to A.’s memory
The way to the otherworld is hard to find without a map. Those maps weren’t always hard to come by: a garden would serve as a kind of cosmic map. The world would be quartered and have a well or a fountain at its center, which would, by flowing from the bowels of the earth, connect the chthonian to the sky. To sit at the cloisters and look, was to gaze at the celestial orderliness of the universe. Sometimes, in the place of a well there would be a tree, standing alone, leading our gaze upwards. This map would often be enclosed, cut off from the world – it became an arcane knowledge protected from uninitiated eyes.
So we’ve come to talk of the walls, of the veil, of the protective screen where moths perch on summer nights and obstruct our view of the cosmos. The otherworld has many citizens but it’s losing its visitors – which is us, averting our eyes from the dead. Graveyard dirt is saturated and old, so well-fed that it can’t stomach a single bite more – and full of loose little bones that keep traveling from one end of the garden to the other, as graves are emptied and refilled with rapid efficiency.
We are cramped, we are too many, we have no time. If the soul is the butterfly escaping with our last breath, it quietly stumbles against the same walls, the same vinyl-coated fiberglass mesh. It didn’t always; it was enough for it to be seen tumbling into the room from an open window, to be pointed at by someone who would exclaim, see, grandpa is paying us a visit.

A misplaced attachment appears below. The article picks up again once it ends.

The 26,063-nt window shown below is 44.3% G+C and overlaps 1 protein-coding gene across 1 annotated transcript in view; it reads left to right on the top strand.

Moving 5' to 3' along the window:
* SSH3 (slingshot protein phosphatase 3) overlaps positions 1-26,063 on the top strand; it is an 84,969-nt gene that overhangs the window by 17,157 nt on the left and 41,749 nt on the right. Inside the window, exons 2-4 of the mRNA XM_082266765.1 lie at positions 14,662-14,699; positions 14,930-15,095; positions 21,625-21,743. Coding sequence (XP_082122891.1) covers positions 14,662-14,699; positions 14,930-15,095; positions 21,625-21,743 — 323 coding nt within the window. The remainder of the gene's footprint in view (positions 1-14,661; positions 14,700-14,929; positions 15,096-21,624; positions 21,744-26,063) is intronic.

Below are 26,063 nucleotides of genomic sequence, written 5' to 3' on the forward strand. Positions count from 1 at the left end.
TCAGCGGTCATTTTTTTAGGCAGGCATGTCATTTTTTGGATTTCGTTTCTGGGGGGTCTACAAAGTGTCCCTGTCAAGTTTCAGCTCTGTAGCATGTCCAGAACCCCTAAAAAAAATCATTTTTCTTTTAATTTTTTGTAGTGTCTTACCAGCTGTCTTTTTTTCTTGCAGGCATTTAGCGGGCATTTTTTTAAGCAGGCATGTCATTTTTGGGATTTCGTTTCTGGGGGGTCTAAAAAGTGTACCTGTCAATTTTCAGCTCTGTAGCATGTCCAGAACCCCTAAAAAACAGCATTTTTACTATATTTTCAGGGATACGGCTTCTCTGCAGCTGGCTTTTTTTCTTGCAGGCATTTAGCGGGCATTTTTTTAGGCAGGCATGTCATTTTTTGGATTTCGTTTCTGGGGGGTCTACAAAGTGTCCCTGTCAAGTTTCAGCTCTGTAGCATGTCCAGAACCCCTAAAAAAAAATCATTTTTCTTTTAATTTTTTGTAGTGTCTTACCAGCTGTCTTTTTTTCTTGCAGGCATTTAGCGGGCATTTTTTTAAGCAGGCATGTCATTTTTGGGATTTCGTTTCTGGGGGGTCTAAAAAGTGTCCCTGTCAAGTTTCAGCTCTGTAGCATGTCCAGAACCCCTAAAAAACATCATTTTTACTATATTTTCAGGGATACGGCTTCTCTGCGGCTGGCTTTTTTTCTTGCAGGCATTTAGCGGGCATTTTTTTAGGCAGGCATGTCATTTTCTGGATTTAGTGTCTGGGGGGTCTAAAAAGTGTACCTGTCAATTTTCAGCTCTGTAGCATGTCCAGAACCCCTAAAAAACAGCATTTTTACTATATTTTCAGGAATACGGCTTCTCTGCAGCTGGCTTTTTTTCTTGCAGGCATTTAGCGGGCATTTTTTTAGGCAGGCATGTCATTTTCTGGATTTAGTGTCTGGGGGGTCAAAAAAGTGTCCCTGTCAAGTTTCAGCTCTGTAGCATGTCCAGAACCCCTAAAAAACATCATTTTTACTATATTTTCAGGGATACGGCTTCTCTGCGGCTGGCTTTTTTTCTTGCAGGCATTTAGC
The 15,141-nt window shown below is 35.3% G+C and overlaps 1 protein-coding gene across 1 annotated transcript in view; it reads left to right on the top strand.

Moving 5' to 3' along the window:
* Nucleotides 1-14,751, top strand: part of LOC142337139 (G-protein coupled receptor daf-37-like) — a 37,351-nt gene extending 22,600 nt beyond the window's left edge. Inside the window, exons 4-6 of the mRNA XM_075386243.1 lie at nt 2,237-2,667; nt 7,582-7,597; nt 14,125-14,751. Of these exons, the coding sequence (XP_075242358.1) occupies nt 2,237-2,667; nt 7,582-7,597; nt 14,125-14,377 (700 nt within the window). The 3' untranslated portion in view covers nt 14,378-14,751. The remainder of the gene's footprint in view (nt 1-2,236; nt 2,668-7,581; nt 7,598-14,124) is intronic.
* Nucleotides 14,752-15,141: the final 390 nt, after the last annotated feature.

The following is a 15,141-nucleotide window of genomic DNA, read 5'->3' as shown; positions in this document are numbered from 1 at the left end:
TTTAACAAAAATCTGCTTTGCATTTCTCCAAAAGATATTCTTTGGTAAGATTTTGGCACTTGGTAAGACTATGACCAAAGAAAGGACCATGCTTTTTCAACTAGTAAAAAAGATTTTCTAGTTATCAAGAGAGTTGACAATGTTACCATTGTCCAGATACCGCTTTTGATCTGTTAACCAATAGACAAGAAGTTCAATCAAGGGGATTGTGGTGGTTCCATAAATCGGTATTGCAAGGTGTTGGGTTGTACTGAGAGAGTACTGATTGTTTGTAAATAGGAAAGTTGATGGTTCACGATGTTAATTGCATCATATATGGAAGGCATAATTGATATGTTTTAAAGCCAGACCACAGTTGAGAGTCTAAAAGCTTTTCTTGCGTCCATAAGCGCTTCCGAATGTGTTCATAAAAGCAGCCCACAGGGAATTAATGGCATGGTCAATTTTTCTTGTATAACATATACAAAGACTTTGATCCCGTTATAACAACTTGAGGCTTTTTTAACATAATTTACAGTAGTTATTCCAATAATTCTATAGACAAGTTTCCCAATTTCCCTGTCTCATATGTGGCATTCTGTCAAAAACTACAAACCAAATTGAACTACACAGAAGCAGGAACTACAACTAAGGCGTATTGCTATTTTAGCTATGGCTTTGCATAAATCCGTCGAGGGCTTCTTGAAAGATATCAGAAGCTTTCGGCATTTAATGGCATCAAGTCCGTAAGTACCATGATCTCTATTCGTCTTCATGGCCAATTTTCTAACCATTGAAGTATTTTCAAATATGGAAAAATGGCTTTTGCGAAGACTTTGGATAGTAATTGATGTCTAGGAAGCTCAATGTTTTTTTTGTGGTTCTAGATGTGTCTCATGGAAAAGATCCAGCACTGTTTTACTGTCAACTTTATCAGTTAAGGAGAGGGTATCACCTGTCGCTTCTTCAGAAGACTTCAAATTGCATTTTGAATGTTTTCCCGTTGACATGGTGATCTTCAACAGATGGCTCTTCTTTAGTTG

Perhaps it is alright for us to be geocentric in death – after all, this is where we live. If we make a garden out of a geocentric map, then the otherworld will be close by: at the bottom of the well, the roots of the tree. It becomes a place we can visit, a country visible on our map; and we can make space for it, invite it in. It can be a slow and loving visit, a banishing of the cosmic loneliness. No frantic reshuffling of bodies, no covering the children’s eyes.
We take our place in the garden; we eat, we play, and the moths and the butterflies come to us. Look, we’ll say, someone is paying us a visit.
Clio Velentza is a writer from Athens, Greece. She is a winner of Best Microfiction 2020, Wigleaf’s Top 50 2019 and The Best Small Fictions 2016, and her novel “The Piano Room” is forthcoming in 2021 by Fairlight Books. You can find her on twitter at @clio_v
Map and Bones illustrations by C.B. Auder.
NEXT – saplings
PREVIOUS – W”kes
RETURN to Issue Nine